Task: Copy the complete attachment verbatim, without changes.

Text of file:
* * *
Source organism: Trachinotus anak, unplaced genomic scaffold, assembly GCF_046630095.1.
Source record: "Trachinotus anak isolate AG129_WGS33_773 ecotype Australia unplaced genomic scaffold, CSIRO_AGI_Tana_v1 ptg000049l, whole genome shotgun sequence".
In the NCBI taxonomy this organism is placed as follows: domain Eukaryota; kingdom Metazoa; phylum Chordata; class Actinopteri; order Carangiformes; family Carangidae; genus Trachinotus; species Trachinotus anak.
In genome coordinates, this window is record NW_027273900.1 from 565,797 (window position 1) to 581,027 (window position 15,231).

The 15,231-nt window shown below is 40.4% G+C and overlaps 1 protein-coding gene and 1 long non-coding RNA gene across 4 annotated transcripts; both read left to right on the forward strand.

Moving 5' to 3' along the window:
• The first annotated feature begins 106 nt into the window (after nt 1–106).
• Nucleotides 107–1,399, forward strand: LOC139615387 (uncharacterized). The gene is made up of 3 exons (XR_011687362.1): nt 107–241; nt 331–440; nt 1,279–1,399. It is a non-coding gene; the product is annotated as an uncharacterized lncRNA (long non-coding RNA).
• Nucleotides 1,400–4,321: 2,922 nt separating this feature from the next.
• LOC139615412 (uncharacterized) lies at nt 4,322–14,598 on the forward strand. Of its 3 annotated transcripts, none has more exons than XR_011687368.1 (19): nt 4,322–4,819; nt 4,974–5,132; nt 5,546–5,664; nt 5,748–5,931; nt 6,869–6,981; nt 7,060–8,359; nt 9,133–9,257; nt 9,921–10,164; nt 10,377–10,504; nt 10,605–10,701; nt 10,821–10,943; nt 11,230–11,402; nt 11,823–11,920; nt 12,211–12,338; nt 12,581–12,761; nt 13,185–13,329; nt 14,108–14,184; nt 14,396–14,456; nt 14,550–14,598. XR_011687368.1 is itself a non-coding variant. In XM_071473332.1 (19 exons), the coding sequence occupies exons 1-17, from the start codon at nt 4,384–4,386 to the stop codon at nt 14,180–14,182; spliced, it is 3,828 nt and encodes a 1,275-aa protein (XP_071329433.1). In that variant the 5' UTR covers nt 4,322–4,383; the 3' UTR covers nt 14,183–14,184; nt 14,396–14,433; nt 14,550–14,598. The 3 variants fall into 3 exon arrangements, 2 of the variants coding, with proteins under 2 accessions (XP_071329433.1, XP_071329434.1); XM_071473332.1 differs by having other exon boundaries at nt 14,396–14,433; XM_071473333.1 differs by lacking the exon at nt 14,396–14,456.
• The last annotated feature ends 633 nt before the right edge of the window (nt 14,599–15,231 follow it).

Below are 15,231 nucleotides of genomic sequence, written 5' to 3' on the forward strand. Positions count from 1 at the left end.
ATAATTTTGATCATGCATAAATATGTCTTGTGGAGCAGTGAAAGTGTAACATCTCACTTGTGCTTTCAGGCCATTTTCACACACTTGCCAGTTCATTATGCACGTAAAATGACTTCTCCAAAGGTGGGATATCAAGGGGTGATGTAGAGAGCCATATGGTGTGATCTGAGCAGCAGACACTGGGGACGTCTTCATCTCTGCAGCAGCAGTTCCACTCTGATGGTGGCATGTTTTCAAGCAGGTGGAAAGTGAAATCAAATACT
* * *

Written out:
Source organism: Trachinotus anak, unplaced genomic scaffold, assembly GCF_046630095.1.
Source record: "Trachinotus anak isolate AG129_WGS33_773 ecotype Australia unplaced genomic scaffold, CSIRO_AGI_Tana_v1 ptg000049l, whole genome shotgun sequence".
In the NCBI taxonomy this organism is placed as follows: domain Eukaryota; kingdom Metazoa; phylum Chordata; class Actinopteri; order Carangiformes; family Carangidae; genus Trachinotus; species Trachinotus anak.
In genome coordinates, this window is record NW_027273900.1 from 565,797 (window position 1) to 581,027 (window position 15,231).

The 15,231-nt window shown below is 40.4% G+C and overlaps 1 protein-coding gene and 1 long non-coding RNA gene across 4 annotated transcripts; both read left to right on the forward strand.

Moving 5' to 3' along the window:
• The first annotated feature begins 106 nt into the window (after nt 1–106).
• Nucleotides 107–1,399, forward strand: LOC139615387 (uncharacterized). The gene is made up of 3 exons (XR_011687362.1): nt 107–241; nt 331–440; nt 1,279–1,399. It is a non-coding gene; the product is annotated as an uncharacterized lncRNA (long non-coding RNA).
• Nucleotides 1,400–4,321: 2,922 nt separating this feature from the next.
• LOC139615412 (uncharacterized) lies at nt 4,322–14,598 on the forward strand. Of its 3 annotated transcripts, none has more exons than XR_011687368.1 (19): nt 4,322–4,819; nt 4,974–5,132; nt 5,546–5,664; nt 5,748–5,931; nt 6,869–6,981; nt 7,060–8,359; nt 9,133–9,257; nt 9,921–10,164; nt 10,377–10,504; nt 10,605–10,701; nt 10,821–10,943; nt 11,230–11,402; nt 11,823–11,920; nt 12,211–12,338; nt 12,581–12,761; nt 13,185–13,329; nt 14,108–14,184; nt 14,396–14,456; nt 14,550–14,598. XR_011687368.1 is itself a non-coding variant. In XM_071473332.1 (19 exons), the coding sequence occupies exons 1-17, from the start codon at nt 4,384–4,386 to the stop codon at nt 14,180–14,182; spliced, it is 3,828 nt and encodes a 1,275-aa protein (XP_071329433.1). In that variant the 5' UTR covers nt 4,322–4,383; the 3' UTR covers nt 14,183–14,184; nt 14,396–14,433; nt 14,550–14,598. The 3 variants fall into 3 exon arrangements, 2 of the variants coding, with proteins under 2 accessions (XP_071329433.1, XP_071329434.1); XM_071473332.1 differs by having other exon boundaries at nt 14,396–14,433; XM_071473333.1 differs by lacking the exon at nt 14,396–14,456.
• The last annotated feature ends 633 nt before the right edge of the window (nt 14,599–15,231 follow it).

Below are 15,231 nucleotides of genomic sequence, written 5' to 3' on the forward strand. Positions count from 1 at the left end.
ATAATTTTGATCATGCATAAATATGTCTTGTGGAGCAGTGAAAGTGTAACATCTCACTTGTGCTTTCAGGCCATTTTCACACACTTGCCAGTTCATTATGCACGTAAAATGACTTCTCCAAAGGTGGGATATCAAGGGGTGATGTAGAGAGCCATATGGTGTGATCTGAGCAGCAGACACTGGGGACGTCTTCATCTCTGCAGCAGCAGTTCCACTCTGATGGTGGCATGTTTTCAAGCAGGTGGAAAGTGAAATCAAATACT